LLAMA radiotelescope has the same design of the antennas manufactured by the German company VERTEX for the ALMA (Atacama Large Millimeter / submillimeter Array): 12 m of diameter and focus Cassegrain. In addition, the antenna will have two cabins in the Nasmyth focus, similar to the APEX (Atacama Pathfinder Experiment). At the time of acceptance, the surface of the antenna should have an accuracy of rms of 25m and should be improved up to 15m. The pointing accuracy should be of at least 2 arcseconds.

 The antenna has already been built and sent from Europe to the site in Puna de Atacama, Argentina's Province of Salta (longitude 66o 28' 29.4''and latitude -24o 11' 31.4''), at about 4800 m altitude. At this moment, the construction of the foundation of the radio telescope is being made feasible. Then the antenna assembly will start, which should be done in six months.

APEX radio telescope, installed in northern Chile. The LLAMA antenna was produced by the same company, has the same dimensions and the two Nasmyth cabins.

Containers with LLAMA's antenna dismantled, already at the final site, at 4800m altitude.

Assembly, Integration and Verification (AIV)

For the AIV phase, two subsystems will be needed: the optical telescope and the holography. The first one is installed parallel to the antenna axis, in a specially designed hole in the surface of the antenna, and will be used to measure the position of bright stars. As there are few punctual and intense astronomical sources in the LLAMA working frequencies, the use of the optical telescope is a useful resource not only for the evaluation of the quality of the pointing, but also to begin the elaboration of the antenna pointing model. The final model for operations is determined through observations of radio sources and must be periodically checked and improved.

 The hole in APEX’s surface is used for the installation of a system that includes an optical refractor telescope to check the pointing. LLAMA will use the same resource.

In this turn, holography is the technique used to measure the refine the quality of the surface of the antenna. A tower will be installed about 300 meters from the antenna with a 104 GHz transmitter at its top. In the secondary focus of the antenna will be installed a receiver with two horns, one pointing towards the direction of the transmitter and one towards the surface. Using the difference between the signal received by the first and second horns, it is possible to construct a map of the surface indicating the adjustments to be made in the panels to improve the quality. Holography and optical observations are the first steps to verify the antenna performance after its assembly.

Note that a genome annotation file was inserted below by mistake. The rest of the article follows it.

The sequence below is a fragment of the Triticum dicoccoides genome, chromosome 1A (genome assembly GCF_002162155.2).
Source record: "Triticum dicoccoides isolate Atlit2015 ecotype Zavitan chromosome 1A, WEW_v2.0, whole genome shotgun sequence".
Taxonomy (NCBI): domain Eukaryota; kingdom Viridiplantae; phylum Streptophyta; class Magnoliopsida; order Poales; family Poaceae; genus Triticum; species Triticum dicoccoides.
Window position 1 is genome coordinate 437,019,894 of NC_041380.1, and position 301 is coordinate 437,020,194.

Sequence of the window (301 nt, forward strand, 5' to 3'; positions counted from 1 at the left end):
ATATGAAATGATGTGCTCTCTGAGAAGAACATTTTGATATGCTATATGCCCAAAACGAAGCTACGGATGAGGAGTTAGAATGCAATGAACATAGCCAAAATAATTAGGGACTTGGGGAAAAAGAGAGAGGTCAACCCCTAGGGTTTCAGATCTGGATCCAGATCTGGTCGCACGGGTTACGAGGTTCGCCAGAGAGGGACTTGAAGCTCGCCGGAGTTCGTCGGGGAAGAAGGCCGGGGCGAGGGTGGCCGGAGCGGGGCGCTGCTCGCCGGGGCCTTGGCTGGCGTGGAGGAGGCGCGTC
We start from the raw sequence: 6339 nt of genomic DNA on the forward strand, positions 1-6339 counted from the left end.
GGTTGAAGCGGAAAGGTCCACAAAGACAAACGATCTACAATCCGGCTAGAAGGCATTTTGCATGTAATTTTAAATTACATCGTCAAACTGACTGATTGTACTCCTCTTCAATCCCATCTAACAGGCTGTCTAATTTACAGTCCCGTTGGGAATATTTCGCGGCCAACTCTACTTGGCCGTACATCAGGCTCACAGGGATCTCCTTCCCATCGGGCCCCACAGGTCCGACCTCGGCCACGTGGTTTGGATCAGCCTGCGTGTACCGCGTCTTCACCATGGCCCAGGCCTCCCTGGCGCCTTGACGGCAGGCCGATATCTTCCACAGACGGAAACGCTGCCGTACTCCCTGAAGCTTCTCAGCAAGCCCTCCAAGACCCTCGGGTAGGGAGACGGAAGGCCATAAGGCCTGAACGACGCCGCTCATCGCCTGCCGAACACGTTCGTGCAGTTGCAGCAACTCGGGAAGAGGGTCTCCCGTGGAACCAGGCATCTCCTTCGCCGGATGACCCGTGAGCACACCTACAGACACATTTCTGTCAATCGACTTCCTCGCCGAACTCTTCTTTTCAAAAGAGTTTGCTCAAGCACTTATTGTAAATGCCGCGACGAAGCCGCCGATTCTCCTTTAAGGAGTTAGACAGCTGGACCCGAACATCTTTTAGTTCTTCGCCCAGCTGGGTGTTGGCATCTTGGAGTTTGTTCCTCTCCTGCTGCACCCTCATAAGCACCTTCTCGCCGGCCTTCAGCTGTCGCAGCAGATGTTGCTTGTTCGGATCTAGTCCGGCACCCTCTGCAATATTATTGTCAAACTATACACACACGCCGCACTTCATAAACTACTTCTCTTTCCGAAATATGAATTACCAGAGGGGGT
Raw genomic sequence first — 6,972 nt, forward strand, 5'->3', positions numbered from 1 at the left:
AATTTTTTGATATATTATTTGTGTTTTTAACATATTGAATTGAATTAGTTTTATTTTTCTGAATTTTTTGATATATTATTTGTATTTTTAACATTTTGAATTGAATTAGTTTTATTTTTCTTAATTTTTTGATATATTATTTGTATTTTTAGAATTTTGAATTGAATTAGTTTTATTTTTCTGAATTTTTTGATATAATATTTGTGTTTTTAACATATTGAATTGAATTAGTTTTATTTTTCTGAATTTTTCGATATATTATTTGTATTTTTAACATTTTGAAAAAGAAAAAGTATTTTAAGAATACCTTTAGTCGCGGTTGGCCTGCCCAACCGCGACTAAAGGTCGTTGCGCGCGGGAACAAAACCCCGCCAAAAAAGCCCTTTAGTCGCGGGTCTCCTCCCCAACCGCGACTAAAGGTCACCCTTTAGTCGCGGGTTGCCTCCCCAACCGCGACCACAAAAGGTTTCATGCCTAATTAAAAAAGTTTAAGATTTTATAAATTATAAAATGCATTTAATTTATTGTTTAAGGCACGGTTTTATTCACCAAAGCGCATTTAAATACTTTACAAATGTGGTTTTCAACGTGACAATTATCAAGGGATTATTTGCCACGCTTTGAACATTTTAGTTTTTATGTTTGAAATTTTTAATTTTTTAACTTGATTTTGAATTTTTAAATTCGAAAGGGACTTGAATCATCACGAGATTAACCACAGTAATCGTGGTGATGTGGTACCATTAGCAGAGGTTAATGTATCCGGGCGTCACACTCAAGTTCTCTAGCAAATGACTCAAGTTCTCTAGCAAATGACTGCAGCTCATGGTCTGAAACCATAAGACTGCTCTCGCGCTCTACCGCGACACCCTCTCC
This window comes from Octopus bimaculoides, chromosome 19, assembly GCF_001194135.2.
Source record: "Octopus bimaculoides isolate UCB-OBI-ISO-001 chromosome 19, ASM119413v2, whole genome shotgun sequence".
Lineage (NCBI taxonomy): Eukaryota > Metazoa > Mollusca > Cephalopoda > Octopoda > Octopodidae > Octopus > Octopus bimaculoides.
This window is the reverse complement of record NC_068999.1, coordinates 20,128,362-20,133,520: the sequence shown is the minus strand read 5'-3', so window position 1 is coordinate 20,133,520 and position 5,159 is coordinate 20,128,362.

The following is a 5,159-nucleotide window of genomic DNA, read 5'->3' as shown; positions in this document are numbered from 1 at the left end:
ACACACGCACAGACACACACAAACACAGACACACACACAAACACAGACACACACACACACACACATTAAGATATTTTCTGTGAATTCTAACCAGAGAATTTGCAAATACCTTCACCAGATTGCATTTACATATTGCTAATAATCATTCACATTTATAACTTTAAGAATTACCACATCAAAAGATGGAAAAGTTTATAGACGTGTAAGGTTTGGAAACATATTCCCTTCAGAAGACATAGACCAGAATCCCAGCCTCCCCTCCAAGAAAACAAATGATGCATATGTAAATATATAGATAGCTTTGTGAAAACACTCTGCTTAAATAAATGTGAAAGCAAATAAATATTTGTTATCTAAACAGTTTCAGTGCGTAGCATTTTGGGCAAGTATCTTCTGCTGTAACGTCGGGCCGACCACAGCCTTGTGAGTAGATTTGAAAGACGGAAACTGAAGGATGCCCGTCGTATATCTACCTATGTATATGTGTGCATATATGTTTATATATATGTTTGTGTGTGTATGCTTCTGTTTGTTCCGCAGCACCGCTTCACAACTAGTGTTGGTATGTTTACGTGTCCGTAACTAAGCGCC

First receivers

At the beginning of LLAMA operations, two ALMA receivers will be available in bands 5 (157 - 212 GHz) and 9 (602 - 720 GHz). The receivers, cooled to the temperature of the liquid He, will be placed in one of the Nasmyth foci (the so-called cabin B) and inside in a cryostat that holds up to three receivers. The cryostat was manufactured by the National Observatory of Japan (NAOJ), while the receivers are being developed in collaboration with the Universities of Leiden, Radboud and the NOVA institute, all of them in the Netherlands.

LLAMA receivers in band 5 (left) and band 9 (right). The second one was produced by NOVA (The Netherlands), while the first one was provided by ALMA for upgrade and integration by NOVA.

First cryostat for LLAMA, produced by NAOJ.

NAsmyth Cabin Optical System (NACOS) 

NACOS is a complex optoelectro-mechanical system designed to accommodate the set of mirrors that allows the incident light to be directed to the cabs at the Nasmyth focus and then to the receiver of interest. In addition, it has robotic arms to position the calibration loads. Considering that only cabin B will be used initially, NACOS bears and controls eight flat mirrors and two with curved surfaces, whose requirement is to have a roughness of less than 0.5m for curved mirrors and less than 0.5m for flat mirrors

Main mechanical parts of the NACOS structure after machining at the company ALFA Ferramentaria, in Araraquara (SP), under the supervision of Carlos Fermino. On the left, the CAssegrain Support Structure (CASS); right, NAsmyth Support Structure (NASS).